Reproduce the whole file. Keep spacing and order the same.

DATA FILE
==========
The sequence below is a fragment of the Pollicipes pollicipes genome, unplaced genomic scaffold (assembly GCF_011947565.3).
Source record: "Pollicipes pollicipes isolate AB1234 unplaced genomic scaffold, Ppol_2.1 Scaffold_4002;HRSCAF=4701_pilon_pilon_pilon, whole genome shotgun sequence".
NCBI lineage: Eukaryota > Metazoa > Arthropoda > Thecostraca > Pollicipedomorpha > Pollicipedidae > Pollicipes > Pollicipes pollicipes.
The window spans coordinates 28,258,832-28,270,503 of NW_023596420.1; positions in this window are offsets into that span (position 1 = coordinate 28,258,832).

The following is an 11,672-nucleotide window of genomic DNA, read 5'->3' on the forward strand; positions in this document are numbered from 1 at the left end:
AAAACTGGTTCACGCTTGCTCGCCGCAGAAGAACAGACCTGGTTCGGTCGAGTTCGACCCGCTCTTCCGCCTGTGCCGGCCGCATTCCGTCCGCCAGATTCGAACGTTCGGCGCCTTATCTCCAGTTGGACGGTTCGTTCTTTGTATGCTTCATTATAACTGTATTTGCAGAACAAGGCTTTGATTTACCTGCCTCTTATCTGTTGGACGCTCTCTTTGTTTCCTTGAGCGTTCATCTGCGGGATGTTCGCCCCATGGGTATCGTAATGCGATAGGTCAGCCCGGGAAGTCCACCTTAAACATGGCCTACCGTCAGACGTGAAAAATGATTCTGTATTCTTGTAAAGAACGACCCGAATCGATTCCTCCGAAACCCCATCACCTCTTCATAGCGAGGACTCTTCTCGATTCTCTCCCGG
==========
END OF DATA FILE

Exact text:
The sequence below is a fragment of the Pollicipes pollicipes genome, unplaced genomic scaffold (assembly GCF_011947565.3).
Source record: "Pollicipes pollicipes isolate AB1234 unplaced genomic scaffold, Ppol_2.1 Scaffold_4002;HRSCAF=4701_pilon_pilon_pilon, whole genome shotgun sequence".
NCBI lineage: Eukaryota > Metazoa > Arthropoda > Thecostraca > Pollicipedomorpha > Pollicipedidae > Pollicipes > Pollicipes pollicipes.
The window spans coordinates 28,258,832-28,270,503 of NW_023596420.1; positions in this window are offsets into that span (position 1 = coordinate 28,258,832).

The following is an 11,672-nucleotide window of genomic DNA, read 5'->3' on the forward strand; positions in this document are numbered from 1 at the left end:
AAAACTGGTTCACGCTTGCTCGCCGCAGAAGAACAGACCTGGTTCGGTCGAGTTCGACCCGCTCTTCCGCCTGTGCCGGCCGCATTCCGTCCGCCAGATTCGAACGTTCGGCGCCTTATCTCCAGTTGGACGGTTCGTTCTTTGTATGCTTCATTATAACTGTATTTGCAGAACAAGGCTTTGATTTACCTGCCTCTTATCTGTTGGACGCTCTCTTTGTTTCCTTGAGCGTTCATCTGCGGGATGTTCGCCCCATGGGTATCGTAATGCGATAGGTCAGCCCGGGAAGTCCACCTTAAACATGGCCTACCGTCAGACGTGAAAAATGATTCTGTATTCTTGTAAAGAACGACCCGAATCGATTCCTCCGAAACCCCATCACCTCTTCATAGCGAGGACTCTTCTCGATTCTCTCCCGG